staff of the UPMC Head and Neck Cancer Survivorship Clinic

At the Eye & Ear Foundation’s July 27th webinar, the co-founders of the UPMC Head and Neck Cancer Survivorship Clinic spoke about the head and neck cancer survivorship program. They also talked about data they have collected on patient outcomes and side effects in the talk entitled, “Survivorship: Providing Coordinated Care to Head and Neck Cancer Patients.”

Dr. Jonas Johnson, MD, FACS, Chairman Emeritus of the Department of Otolaryngology, and Co-Director of the UPMC Head and Neck Cancer Survivorship Clinic, started things off by describing throat cancer, otherwise known as head and neck cancer (HNC). HNC is really cancer that develops in the throat, sinonasal cavity, oral cavity, larynx, nasopharynx, oropharynx, or hypopharynx.

Dr. Johnson called special attention to the oropharynx. Oropharyngeal cancer is currently the most prevalent. “It’s become a bigger and bigger problem, not only in Pittsburgh and the U.S., but worldwide,” Dr. Johnson said.

Carcinogens in our (Head and Neck) Environment

Tobacco affects many parts of the body: the mouth, larynx, esophagus, lung, and bladder. The sun damages the skin. And viruses can result in cancer of the nasopharynx (EBV), skin (Merkel Cell), or oropharynx (HPV).

As Dr. Johnson explained, the cells in the body are always dividing. This means the lining of the mouth and throat are replaced regularly.

Environmental cancer-causing agents seem to play a big role in the development of throat cancer. Historically, tobacco was thought to be the main culprit. “It’s only in more recent years that we’ve come to appreciate the reality that viruses can cause throat cancer,” Dr. Johnson said.

The most common cancer in Asia, for example, is the nasal ferns, in the nasopharynx, which is behind the nose. It is caused by the Epstein Barr virus.

Throat Cancer Caused by HPV

Two distinct diseases comprise oropharyngeal squamous cell cancer (OPSCC): HPV- and HPV+. Tobacco does cause something like 50 different mutations, which makes it harder to treat. HPV causes many different mutations, and these two cancers look similar under a microscope. They are both called squamous cell carcinoma, but the causes are different as are the mutations that lead to the cancer.

Throat cancer caused by HPV has been increasing. In the U.S., 65,410 people have been diagnosed with throat cancer. Males tend to get it more than females, with a ratio of 3:1. Typically patients are over 50 years of age. Of that number, there have been 14,620 deaths. The five-year survival rate varies depending on site, stage, smoking status, and P16 status.

About 20 years ago, HPV was linked to pelvic cancer. It took another 20 years to realize that this same virus is tied to throat cancer. Now it is the most common cancer.


Can throat cancer be treated? There’s good and bad news. HPV-related cancer is easy to treat in that it is easy to cure with over a 90 percent cure rate. The problem is that it sometimes takes surgery or radiation, which are used for small cancers. If the cancer is bigger or associated with lumps in the neck (metastasis) or lymph nodes, then people are commonly treated with surgery and/or radiation – sometimes with radiation and chemotherapy.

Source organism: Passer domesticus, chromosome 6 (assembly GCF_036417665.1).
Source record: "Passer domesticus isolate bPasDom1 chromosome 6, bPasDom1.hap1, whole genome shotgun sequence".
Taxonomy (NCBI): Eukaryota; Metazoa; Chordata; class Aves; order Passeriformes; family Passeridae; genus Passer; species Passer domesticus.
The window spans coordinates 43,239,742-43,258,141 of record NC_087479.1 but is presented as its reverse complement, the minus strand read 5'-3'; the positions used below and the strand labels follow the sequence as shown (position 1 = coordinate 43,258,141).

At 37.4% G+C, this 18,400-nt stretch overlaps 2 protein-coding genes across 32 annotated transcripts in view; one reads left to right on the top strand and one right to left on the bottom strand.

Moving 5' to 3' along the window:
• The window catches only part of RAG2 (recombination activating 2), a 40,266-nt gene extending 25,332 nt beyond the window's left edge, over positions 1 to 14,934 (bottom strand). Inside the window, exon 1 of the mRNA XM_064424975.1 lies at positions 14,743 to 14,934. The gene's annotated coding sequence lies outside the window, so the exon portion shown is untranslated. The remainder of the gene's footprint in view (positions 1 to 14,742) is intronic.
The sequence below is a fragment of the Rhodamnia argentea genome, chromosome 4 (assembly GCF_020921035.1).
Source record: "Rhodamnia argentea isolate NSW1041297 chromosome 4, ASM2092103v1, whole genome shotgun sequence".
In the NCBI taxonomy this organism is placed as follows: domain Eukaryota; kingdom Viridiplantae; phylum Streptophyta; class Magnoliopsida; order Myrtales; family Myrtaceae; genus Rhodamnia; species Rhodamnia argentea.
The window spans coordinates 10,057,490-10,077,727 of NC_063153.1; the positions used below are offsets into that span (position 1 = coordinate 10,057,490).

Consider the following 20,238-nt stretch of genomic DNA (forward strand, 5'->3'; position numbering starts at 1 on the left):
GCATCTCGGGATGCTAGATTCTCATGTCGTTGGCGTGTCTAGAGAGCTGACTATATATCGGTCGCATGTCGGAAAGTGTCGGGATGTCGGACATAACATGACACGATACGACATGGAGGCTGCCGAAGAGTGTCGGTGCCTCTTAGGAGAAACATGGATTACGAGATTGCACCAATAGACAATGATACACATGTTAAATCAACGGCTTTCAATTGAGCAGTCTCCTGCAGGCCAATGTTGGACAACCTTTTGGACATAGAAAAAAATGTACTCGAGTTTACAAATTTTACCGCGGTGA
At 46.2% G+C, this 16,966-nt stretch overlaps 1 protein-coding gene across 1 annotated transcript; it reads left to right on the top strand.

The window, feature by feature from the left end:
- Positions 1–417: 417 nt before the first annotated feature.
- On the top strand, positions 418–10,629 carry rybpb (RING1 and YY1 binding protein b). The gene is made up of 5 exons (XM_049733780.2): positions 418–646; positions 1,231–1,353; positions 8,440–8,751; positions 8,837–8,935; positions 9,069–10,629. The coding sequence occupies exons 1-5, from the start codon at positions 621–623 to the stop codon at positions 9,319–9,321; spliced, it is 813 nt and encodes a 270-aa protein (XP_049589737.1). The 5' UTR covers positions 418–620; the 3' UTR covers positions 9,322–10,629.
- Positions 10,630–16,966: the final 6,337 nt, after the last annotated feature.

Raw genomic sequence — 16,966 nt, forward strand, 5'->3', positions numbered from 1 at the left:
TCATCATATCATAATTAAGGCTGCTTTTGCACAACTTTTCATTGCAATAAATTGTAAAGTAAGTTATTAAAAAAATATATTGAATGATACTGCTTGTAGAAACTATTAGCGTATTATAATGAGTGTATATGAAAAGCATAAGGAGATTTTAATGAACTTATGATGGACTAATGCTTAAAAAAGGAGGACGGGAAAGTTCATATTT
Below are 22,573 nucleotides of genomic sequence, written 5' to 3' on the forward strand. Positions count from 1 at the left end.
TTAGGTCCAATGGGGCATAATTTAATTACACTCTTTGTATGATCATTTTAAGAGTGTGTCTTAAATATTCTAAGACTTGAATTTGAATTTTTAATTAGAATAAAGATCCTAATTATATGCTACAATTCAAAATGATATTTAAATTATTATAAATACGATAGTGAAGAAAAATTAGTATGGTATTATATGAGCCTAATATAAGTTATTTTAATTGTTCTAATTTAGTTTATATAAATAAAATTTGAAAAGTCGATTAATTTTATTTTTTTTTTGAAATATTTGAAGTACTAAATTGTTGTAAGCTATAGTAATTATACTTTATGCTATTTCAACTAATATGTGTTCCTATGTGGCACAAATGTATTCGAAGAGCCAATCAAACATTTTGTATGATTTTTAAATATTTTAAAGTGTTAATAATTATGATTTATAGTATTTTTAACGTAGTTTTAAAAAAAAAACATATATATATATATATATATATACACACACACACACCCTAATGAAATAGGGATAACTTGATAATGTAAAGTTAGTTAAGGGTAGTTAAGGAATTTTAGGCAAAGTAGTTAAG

People with more advanced cancers can still be cured, but they require more interventions.

Treatment options:

  • Surgery or radiation
  • Surgery + radiation
  • Radiation + chemotherapy
  • Surgery + radiation + chemotherapy

Late and long-term effects can happen during radiation and continue, or they can start months to years after radiation or treatments are completed.

UPMC Head and Neck Cancer Survivorship Clinic

The clinic was established in December 2016 by Dr. Johnson and Marci Nilsen, PhD, RN, CHPN, Assistant Professor at the University of Pittsburgh, School of Nursing, Department of Acute & Tertiary Care, with a secondary appointment in the School of Medicine, Department of Otolaryngology. Dr. Nilsen also serves as the Co-Director of the UPMC Head and Neck Cancer Survivorship Clinic and Director of the Head and Neck Cancer Survivorship for UPMC Hillman Cancer Center.

The clinic is multidisciplinary and includes an audiology assistant, two nurses, a dietician, dentist, surgeon/APP, physical therapist, and speech-language pathologist (SLP). The beauty of this coordination is that it requires only one visit to one clinic with one co-pay. Because patient symptoms cross disciplines, many times it is necessary to work with different groups to come up with the best plan.


A book published in 2005 reported that patients who complete treatment sometimes feel that transitioning to a more sustained survivorship period – or a period in which there is no longer close contact with providers – can be stressful. People can fall through the cracks or receive fragmented care. As a result, many groups recommended four things to do to qualify for high quality care:

  1. Prevention
  2. Surveillance
  3. Management
  4. Coordination

Management is where the focus has increased; it involves managing symptoms and late and long-term effects. Sometimes this is done by the provider; other times it means coordinating care with additional providers.

In the clinic, patients are given a tablet with questions to engage them and share what they are experiencing. This also helps plan the visit. Patients will be asked about health literacy, quality of life, symptoms of depression and anxiety, swallowing difficulty, neck disability, and sleep disturbance.